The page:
He was born circa 1769 into an old landowning Wexford family, the son of Thomas Francis Colclough and lived at Ballyteigue, Kilmore. He went abroad to study medicine and qualified as a doctor. On his return to Wexford he married Elizabeth Berry.
He became involved in Irish nationalism, joined the United Irishmen and was arrested with Lord Edward Fitzgerald on 27 May 1798 and taken to Wexford gaol. From there he was sent with Fitzgerald to parley with the rebels at Vinegar Hill, returning alone to report negotiations had failed. He was later, somewhat reluctantly, in the company of the rebels at the Battle of New Ross.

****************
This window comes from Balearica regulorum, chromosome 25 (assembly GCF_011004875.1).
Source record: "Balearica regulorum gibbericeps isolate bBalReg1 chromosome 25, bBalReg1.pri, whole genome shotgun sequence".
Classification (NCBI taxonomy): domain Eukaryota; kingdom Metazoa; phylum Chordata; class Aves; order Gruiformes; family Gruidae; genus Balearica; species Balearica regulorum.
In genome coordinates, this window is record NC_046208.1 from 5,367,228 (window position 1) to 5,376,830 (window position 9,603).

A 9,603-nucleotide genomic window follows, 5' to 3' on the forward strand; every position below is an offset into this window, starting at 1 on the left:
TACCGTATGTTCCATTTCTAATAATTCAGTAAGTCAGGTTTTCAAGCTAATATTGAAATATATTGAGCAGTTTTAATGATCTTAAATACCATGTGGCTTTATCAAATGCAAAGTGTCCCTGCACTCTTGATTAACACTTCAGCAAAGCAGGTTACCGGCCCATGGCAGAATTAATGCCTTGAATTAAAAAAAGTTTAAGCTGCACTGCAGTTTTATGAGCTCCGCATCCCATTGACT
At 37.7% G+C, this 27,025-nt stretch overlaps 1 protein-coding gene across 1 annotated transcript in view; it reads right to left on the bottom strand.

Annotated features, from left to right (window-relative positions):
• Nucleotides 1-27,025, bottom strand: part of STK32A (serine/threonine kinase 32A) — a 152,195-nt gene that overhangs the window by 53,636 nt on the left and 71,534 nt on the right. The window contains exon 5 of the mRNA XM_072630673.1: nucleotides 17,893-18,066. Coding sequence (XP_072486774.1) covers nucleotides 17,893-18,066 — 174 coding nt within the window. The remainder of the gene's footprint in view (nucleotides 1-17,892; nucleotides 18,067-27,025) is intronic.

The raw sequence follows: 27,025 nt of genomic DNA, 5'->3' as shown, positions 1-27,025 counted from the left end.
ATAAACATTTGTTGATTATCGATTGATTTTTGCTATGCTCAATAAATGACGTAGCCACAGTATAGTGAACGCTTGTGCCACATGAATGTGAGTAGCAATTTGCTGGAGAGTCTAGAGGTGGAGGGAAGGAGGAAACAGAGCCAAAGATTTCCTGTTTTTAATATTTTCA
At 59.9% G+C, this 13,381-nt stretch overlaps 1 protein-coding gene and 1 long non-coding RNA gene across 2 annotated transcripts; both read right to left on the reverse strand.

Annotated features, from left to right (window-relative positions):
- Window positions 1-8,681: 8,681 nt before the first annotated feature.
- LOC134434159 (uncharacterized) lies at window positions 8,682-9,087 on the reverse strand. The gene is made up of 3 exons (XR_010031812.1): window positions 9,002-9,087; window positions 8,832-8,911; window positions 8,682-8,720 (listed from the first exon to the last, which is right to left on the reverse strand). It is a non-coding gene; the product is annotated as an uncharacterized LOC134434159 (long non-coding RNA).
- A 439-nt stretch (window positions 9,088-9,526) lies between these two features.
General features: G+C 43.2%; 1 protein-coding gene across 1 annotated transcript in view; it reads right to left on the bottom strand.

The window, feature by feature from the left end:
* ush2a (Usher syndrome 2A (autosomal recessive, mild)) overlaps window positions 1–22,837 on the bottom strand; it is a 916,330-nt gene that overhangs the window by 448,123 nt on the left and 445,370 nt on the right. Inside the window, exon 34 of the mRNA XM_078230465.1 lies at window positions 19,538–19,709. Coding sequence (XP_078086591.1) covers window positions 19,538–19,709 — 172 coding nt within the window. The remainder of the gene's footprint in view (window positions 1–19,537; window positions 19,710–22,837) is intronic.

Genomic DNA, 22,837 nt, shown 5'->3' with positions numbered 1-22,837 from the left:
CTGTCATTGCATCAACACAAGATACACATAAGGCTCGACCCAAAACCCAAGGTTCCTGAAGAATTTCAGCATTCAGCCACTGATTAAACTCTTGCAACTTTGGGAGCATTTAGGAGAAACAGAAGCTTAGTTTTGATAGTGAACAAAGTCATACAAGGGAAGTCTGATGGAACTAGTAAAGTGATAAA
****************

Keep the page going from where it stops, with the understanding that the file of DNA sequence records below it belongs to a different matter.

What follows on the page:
After the battle, and the royalists had regained the town, he fled with his wife and Bagenal Harvey to the Greater Saltee Island, from whence they planned to escape to republican France. They were betrayed under torture by a local farmer, arrested, and brought to Wexford town to be court-martialled.  Found guilty, they were hanged on Wexford bridge on 28 June 1798, their heads afterwards put on spikes and their bodies thrown into the River Slaney. Colclough’s body was recovered by his supporters during the night and buried in St. Patrick’s burying ground, Wexford. (Source)